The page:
3
$\begingroup$

This photo from an answer on the Shuttle Approach and Landing Tests shows the front attachment between the Enterprise orbiter and the Shuttle Carrier Aircraft. The support strut reaches the attachment point through the opened landing gear doors. The landing gear is also lowered.

front attachment

During the ALTs, between the aircraft separation and landing, was there a period of time when the landing gear were raised and the doors closed? Or were the landing gear just left down and the doors open for the entire glide?

It's my understanding that Enterprise had no hydraulic system, so I'm not even sure how one would even do that. On the other hand, it would seem that it would make a difference in the Enterprise's flight response.

$\endgroup$
  • $\begingroup$ Enterprise had hydraulics otherwise it would have had no flight control. Elevons, rudder, etc were all hydraulic. There was an anomaly related to leaking fuel from an APU during one of the tests. $\endgroup$ – Organic Marble Sep 10 at 19:55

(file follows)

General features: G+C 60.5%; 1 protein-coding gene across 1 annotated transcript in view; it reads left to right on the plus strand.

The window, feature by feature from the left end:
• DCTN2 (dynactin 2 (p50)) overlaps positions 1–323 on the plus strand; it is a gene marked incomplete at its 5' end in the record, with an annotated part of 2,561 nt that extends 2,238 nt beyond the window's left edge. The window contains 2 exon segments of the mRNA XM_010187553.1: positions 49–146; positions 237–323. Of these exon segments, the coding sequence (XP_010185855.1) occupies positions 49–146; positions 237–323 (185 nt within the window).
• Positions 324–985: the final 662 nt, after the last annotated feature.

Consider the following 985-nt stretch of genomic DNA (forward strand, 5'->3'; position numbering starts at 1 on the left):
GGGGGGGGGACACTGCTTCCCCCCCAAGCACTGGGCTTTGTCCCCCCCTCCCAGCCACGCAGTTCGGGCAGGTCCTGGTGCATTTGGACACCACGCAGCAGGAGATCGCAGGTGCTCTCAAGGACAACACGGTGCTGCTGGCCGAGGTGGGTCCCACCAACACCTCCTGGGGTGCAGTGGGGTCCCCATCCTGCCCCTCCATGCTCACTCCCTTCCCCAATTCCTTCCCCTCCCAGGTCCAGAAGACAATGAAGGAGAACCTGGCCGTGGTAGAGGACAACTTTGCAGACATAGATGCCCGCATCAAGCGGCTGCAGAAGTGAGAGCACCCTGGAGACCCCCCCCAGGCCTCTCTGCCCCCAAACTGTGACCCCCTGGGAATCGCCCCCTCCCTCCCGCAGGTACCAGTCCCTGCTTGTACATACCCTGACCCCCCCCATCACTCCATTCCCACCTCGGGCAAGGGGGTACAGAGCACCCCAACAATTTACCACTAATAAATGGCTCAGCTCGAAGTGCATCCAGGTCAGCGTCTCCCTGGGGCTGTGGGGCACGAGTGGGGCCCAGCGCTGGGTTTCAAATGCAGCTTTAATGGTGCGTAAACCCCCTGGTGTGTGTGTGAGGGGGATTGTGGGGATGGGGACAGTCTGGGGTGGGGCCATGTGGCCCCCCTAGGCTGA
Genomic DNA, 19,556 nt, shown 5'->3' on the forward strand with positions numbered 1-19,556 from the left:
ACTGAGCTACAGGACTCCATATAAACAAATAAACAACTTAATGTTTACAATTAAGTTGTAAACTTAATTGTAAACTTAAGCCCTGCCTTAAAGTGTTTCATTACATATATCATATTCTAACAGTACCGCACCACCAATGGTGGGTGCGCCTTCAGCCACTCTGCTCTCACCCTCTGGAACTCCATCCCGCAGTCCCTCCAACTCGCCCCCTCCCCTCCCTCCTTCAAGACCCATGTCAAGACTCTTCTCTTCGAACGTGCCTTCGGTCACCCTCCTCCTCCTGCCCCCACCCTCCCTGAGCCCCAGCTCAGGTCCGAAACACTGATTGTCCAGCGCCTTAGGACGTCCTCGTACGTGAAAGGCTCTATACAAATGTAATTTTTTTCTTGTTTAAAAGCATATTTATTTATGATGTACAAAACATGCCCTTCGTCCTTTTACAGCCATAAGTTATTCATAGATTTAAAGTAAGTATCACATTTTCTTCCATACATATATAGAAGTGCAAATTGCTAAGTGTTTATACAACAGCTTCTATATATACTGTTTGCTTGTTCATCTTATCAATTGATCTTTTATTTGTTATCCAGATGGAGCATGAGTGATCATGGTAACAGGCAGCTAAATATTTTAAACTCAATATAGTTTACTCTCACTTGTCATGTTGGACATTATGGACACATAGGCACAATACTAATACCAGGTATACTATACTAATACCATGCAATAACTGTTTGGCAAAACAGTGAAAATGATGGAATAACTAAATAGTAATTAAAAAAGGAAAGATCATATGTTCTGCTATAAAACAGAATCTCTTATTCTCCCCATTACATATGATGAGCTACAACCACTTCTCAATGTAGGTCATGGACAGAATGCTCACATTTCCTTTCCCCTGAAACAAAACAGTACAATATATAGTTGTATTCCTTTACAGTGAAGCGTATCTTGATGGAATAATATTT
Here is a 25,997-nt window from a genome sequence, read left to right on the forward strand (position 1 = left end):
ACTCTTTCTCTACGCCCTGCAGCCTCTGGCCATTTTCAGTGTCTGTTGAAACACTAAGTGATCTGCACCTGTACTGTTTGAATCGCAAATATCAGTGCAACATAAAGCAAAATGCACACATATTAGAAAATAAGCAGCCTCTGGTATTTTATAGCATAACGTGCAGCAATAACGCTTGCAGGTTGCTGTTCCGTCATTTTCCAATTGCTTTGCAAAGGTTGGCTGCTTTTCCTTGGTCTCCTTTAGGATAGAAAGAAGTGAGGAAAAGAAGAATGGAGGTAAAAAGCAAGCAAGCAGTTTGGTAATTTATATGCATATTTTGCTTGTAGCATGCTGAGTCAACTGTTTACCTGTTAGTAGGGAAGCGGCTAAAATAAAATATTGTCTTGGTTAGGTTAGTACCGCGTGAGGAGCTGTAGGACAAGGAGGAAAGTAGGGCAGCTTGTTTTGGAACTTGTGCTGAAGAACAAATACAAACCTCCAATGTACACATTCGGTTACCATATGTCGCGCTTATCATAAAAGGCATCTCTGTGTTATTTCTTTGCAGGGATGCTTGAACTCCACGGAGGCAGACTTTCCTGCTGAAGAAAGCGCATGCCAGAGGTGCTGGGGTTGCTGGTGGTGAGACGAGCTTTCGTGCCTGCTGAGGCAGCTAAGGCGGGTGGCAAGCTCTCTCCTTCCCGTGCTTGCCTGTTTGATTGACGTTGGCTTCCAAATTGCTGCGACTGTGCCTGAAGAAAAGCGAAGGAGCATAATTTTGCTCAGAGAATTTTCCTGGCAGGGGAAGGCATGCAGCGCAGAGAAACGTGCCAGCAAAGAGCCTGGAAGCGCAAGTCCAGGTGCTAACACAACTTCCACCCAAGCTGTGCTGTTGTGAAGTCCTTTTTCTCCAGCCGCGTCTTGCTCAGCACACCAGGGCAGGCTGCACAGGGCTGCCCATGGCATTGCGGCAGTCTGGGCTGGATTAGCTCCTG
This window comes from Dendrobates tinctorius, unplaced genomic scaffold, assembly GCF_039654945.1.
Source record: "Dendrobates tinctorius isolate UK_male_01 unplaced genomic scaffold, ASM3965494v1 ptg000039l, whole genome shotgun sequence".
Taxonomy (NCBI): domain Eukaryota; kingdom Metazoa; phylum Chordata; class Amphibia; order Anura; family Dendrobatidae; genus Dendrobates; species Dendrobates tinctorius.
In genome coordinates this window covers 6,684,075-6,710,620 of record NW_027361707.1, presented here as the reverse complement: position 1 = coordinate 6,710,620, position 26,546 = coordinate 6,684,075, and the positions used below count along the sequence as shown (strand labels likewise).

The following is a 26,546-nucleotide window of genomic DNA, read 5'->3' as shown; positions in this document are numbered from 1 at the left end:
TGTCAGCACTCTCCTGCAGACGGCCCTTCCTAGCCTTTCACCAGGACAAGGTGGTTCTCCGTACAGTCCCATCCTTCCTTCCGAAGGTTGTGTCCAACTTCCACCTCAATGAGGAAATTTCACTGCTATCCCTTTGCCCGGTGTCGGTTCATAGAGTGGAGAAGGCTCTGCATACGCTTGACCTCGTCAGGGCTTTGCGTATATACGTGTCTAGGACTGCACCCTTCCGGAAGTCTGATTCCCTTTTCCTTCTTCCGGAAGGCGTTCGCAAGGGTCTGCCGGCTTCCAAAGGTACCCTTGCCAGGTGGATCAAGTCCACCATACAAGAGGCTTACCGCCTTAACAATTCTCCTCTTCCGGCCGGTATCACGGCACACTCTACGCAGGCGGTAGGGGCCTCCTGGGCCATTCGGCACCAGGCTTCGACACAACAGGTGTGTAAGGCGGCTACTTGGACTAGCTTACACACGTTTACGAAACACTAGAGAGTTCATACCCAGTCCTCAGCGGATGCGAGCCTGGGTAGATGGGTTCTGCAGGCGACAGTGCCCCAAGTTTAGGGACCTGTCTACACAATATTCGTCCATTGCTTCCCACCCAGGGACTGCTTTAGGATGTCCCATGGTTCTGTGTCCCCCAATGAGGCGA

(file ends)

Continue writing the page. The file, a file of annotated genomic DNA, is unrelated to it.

3
$\begingroup$

Based on photos I have seen, the image you have, is the oddity?

Looking at other photos of Enterprise as it separates from the Shuttle Carrier Aircraft (SCA) the gear is closed.

Enterprise leaving the SCA

Video of ALT-1 (one of the approach and landing tests) is online and shows no gear visible at separation, and a normal gear deployment late on approach.

All the rest I found are basically the same sort of view, and you cannot see the gear extended. So I think you managed to find an interesting picture that does not represent all the test cases.

$\endgroup$
  • $\begingroup$ @BowlOfRed Go edit that into the post... Feel free. $\endgroup$ – geoffc Sep 10 at 19:19
  • $\begingroup$ ALT-1, I think. $\endgroup$ – Organic Marble Sep 10 at 19:59
  • 2
    $\begingroup$ The ferry 747 uses the same attach points as the External Tank (so not using landing gear doors). $\endgroup$ – amI Sep 11 at 8:04
  • $\begingroup$ @aml correct! I missed that. $\endgroup$ – Organic Marble Sep 11 at 11:16

Your Answer

By clicking “Post Your Answer”, you agree to our terms of service, privacy policy and cookie policy

Not the answer you're looking for? Browse other questions tagged or ask your own question.